My Lords, the scale of technological progress achieved during Queen Elizabeth’s remarkable reign was exceptional but, as the noble Baroness, Lady Benjamin, reminded us, so too has been the change in social attitudes and values. As the noble Baroness, Lady Amos, said in her powerful speech, the Britain that the Queen leaves behind is so different from the Britain of the beginning of her reign. Indeed, the very idea that, even in the middle of her long reign, she would have made someone such as me, with a severe disability that also affects my ability to speak, a Member of your Lordships’ House I find inconceivable. The fact that I am speaking in your Lordships’ House today compels me to reflect that, surely, the richness of the legacy that she has bequeathed to us can in part be seen in the far more diverse and inclusive society she so gently nurtured.
For me, one of the most visible signs of that deep personal commitment to all her people was her unstinting support for Motability, the charity co-founded by my noble friend Lord Sterling of Plaistow. I will never forget the occasion on which I was presented to Her Majesty at Windsor, where she very kindly hosted an event for Motability as its chief patron. It was a chilly spring day as we gathered outside, yet she spent over an hour greeting and speaking to all of us. For someone who grew up in an age of discrimination, some of it state-sanctioned, on grounds of sex, race, disability and sexual orientation, her capacity to reflect evolving attitudes and, subtly but no less powerfully for that, embrace diversity and inclusion was extraordinary. As my noble friend the Lord Privy Seal said in his profoundly poignant opening remarks, she was the Queen of everyone.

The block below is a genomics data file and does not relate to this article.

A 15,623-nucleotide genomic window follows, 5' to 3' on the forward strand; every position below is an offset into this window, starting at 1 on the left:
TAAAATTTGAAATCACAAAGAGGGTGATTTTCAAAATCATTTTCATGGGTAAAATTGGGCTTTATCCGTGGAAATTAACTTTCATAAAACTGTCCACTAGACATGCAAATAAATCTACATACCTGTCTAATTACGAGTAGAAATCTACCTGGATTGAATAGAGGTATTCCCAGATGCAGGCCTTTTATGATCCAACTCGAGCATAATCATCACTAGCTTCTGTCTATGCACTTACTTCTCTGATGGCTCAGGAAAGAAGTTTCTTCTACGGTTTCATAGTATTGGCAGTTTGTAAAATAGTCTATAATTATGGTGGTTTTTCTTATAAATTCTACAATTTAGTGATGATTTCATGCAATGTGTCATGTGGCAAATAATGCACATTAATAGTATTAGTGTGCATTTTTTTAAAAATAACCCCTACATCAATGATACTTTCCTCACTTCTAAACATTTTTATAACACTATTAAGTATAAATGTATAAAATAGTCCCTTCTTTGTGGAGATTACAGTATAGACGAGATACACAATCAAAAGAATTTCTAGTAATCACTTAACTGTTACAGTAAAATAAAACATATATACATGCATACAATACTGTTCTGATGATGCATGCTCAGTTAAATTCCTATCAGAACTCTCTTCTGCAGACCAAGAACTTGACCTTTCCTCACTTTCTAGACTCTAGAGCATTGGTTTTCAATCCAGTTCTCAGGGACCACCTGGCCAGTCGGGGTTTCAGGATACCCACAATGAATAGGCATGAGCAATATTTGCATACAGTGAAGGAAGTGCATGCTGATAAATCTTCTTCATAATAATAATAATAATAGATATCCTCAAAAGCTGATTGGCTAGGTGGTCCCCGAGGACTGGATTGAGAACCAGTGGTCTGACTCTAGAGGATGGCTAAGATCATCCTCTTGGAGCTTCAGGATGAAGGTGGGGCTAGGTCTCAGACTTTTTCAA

As others have also said, she was a monarch of great courage as well. As we reflect on the stresses and strains of our troubled world, I am sure she would want us, as her beloved people, to draw strength from the fact that she served us, cared for us and led us through incredibly tough times, not least during the pandemic. Throughout, she always projected a supreme confidence that the resolve, resilience and resources of the diverse peoples of her United Kingdom and the Commonwealth would see us through to better times.
The Queen was the personification of public duty. Our duty is to live up to her example and, as she did, continue to nurture a more diverse and inclusive society to the benefit of us all. His Majesty the King, as the Prince of Wales, has already shown his long-standing commitment to diversity and inclusion through the wonderful work of the Prince’s Trust and his support for interfaith initiatives. He deserves our fulsome support. That would surely be a fitting tribute, to sustain her legacy. May she rest in peace.